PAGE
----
Unlike vegetable gardening, the cost benefits of raising chickens for eggs are not so cut-and-dried. You are not going to beat grocery store prices of $1.19 a dozen. But if you want organic and free-range eggs, raising your own eggs actually may save you money. Plus, you get the benefits of all that free chicken manure for your garden and lawn.
And there are those intangible benefits, such as teaching your children where their food comes from. When you raise chickens for eggs, those chickens have a far better life than factory birds–even free-range factory birds. It’s something that I’ve tried to strive for, especially after reading Animal, Vegetable, Miracle: A Year of Food Life by Barbara Kingsolver.
Lastly, chickens are just fun. Each chicken has her own little personality. Isabelle loves to tell us when she’s laid an egg. Tyrone jumps up onto everything, including my head. Salt and Pepper are the first ones to come running when I scatter grain.
It may cost us a little more per egg, but for our family, it’s worth it.
What are your experiences with raising chickens?
Note: This post contains affiliate links. If you purchase something through these links, I get a little extra and it’s no additional cost to you.
Peppers, peppers, and more peppers!
Got my Bountiful Basket Saturday, and here’s the spread. I was stumped on what to do with some of the items. See that huge white carrot-like vegetable? That’s a daikon radish. Thankfully daikon are a lighter tasting radish than round radishes. So I peeled the radish and prepped it for munching, along with the celery. I like to take some hummus and cut up vegetables for lunches.
I also made pickled daikon. Picked daikon is used a lot in Asian cuisine. It’s usually eaten with ramen and bahn mi, a Vietnamese sandwich. I used this recipe from White On Rice Couple.
The Anaheim peppers are a more complicated matter. I already have a lot of Anaheim peppers chopped in the freezer and I only use 1 or 2 Anaheim peppers per meal.
So, I’m roasting, peeling, and freezing the whole Anaheim peppers and using some in a chili relleno casserole later this week. I’ve read that you can freeze chili relleno casseroles, but I want to run this recipe by my family before committing space in the freezer.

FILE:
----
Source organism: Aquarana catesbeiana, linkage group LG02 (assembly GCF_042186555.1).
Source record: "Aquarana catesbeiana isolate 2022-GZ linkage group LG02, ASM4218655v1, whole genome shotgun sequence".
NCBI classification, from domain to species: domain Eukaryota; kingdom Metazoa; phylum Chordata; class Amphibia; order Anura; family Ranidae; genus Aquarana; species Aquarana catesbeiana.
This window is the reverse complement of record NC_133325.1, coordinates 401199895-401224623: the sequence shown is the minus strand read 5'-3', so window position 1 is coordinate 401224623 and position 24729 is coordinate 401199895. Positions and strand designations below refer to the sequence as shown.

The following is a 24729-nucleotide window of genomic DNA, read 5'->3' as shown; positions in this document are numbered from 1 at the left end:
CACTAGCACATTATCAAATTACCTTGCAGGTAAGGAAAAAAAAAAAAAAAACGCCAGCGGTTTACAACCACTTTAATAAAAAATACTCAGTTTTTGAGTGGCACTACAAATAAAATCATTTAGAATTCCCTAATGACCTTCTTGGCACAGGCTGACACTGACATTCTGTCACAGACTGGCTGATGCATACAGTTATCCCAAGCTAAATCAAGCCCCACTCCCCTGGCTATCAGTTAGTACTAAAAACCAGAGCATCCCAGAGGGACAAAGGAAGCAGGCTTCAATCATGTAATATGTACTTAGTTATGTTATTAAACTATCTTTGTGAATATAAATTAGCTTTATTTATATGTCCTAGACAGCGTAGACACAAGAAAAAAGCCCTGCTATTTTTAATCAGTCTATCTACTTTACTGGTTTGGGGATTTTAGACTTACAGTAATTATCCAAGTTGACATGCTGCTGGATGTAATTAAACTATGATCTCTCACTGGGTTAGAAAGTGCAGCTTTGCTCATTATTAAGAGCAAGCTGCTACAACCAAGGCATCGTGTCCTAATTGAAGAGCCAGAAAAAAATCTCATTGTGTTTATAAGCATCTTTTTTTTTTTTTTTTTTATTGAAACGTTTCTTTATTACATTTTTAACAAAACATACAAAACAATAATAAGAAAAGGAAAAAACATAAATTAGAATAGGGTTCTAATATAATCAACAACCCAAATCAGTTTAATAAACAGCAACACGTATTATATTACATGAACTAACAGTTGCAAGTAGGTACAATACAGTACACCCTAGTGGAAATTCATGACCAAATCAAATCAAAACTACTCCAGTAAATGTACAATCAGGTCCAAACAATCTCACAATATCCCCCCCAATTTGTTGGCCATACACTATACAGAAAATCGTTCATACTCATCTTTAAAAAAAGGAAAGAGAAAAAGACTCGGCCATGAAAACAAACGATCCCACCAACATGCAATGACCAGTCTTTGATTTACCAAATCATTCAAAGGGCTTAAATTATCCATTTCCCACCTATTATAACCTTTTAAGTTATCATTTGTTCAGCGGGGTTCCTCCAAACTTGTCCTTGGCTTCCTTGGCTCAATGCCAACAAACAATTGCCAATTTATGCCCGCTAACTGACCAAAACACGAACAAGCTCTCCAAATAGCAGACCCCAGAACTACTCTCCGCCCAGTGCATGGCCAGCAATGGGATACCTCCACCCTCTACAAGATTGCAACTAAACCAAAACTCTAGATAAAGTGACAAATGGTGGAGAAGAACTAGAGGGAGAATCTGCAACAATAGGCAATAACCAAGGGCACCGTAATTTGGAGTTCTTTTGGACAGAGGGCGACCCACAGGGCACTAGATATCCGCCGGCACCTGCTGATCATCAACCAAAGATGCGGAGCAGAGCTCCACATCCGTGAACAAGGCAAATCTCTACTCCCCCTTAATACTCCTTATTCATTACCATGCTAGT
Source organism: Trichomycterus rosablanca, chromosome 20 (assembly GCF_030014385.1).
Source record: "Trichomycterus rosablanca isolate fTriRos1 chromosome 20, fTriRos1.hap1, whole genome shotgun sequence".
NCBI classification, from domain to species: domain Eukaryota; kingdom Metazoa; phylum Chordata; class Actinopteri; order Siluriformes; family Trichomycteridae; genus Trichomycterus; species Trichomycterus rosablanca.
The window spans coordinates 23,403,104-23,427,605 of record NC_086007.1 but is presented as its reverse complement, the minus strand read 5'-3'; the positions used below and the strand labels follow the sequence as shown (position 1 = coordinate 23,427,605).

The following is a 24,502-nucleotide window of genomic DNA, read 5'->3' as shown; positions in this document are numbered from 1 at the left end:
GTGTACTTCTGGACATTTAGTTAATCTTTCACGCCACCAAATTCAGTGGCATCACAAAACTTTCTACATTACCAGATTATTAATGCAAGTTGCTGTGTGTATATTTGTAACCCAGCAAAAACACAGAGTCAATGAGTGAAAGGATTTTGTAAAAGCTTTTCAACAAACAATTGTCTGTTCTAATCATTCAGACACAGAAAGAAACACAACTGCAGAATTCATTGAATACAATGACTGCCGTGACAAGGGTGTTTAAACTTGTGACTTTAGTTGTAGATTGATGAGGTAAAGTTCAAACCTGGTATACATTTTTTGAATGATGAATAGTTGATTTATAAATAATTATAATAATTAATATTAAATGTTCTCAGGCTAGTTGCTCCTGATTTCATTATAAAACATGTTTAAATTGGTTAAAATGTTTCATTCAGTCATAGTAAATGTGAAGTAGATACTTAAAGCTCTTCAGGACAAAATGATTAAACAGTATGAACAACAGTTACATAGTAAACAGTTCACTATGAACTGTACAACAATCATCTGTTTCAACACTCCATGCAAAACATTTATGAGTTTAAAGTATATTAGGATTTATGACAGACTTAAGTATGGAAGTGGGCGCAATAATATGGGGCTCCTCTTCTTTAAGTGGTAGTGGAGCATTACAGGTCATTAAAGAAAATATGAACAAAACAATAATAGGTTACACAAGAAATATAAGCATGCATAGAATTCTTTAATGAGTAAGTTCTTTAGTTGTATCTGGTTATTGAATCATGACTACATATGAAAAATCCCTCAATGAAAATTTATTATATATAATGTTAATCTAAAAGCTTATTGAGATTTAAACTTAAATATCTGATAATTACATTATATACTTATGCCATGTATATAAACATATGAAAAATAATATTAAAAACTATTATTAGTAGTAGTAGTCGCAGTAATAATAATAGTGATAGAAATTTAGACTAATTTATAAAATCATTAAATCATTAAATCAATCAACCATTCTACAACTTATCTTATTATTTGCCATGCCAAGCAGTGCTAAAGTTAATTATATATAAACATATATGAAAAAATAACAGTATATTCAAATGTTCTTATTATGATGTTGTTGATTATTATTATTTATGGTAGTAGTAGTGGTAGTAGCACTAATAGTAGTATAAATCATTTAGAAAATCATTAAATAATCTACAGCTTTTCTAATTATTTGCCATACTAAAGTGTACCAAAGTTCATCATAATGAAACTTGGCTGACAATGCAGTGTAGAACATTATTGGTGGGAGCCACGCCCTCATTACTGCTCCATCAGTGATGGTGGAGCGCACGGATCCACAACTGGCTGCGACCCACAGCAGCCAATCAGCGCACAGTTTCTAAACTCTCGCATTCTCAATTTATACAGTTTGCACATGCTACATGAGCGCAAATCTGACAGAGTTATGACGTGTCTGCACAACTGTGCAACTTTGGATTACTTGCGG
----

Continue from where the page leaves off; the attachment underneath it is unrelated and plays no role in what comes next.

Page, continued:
Other items that I prepped:
Froze the strawberries for later breakfasts, smoothies, and desserts.
Washed and prepped lettuce for salads during the next week. Hey, worked out great with the empty strawberry containers!
The pineapple is green, so I’ll keep it on the cupboard until it ripens.
Blanched the asparagus and froze it for later in the week. Also chopped up the red peppers and froze them. They’ll be great for fajitas.
Last week, I wrote about dressing kids for cheap. Even though kids go through clothes every time you turn around, dressing kids for cheap isn’t that hard. After all, you are in control. Even though your four-year-old wants to go out the door wearing a neon orange shirt with olive polka dot leggings, you are still pick what goes into the closet.
However, when your kids gets to be pre-teens and older, they start to balk at Mommy picking clothes for them. They’ll want the latest looks that their friends are wearing, and that can cost. A lot.
Thankfully I’m here to help.
For simplicity’s sake, I’m going to refer to your little fashionista as a her, although I know plenty of young men (fashionistos?) that this post would apply to. I’ve got a very fashion-forward, trendy It girl for a daughter.
Here’s how I afford it:
1. Start ’em young
Start training your teens to shop with an eye for savings while they are still little. I know, the thought of dragging little ones clothes shopping may cause you to shudder. But the best way to teach is to take them out with you when you pick up clothes. You can make it a special one-on-one time with your kid. Take your little one to garage sales and thrift stores. Let her pick out an outfit or give her a few dollars to go shopping for herself. This can be empowering and reinforces the idea of finding a bargain. When looking at the clearance racks of a department store, point out the difference between the markdown and the full price. She’ll learn to appreciate low prices.
This training helps when your kids become more independent and start having more input on what they wear. “I would never spend more than ten dollars on a top,” says my fashionista. I silently cheer her reverse-price snobbery.
2. Embrace the look, not the label
Your fashionista is going to want to dress like her friends. That’s okay. She’s trying to find her own identity, and a big part of what girls wear identify where she wants to belong. As long as her choices meet your minimum family and school standards for dress, you should let her go for it.
That said, you need to start working with your girl on finding the look for less. If she admires a certain item from a pricey label, see if you can find the same style elsewhere. Stores like Forever 21 and Wet Seal specialize in discount teen fashion. By hitting the sales and combining purchases with coupons, you can get items for just a few dollars. My fashionista nabbed a $20 coupon for one store and applied it to a pair of boots that were on sale for $19.99. Free boots! She’s worn them for the last two years and loves them.
3. Combine sales online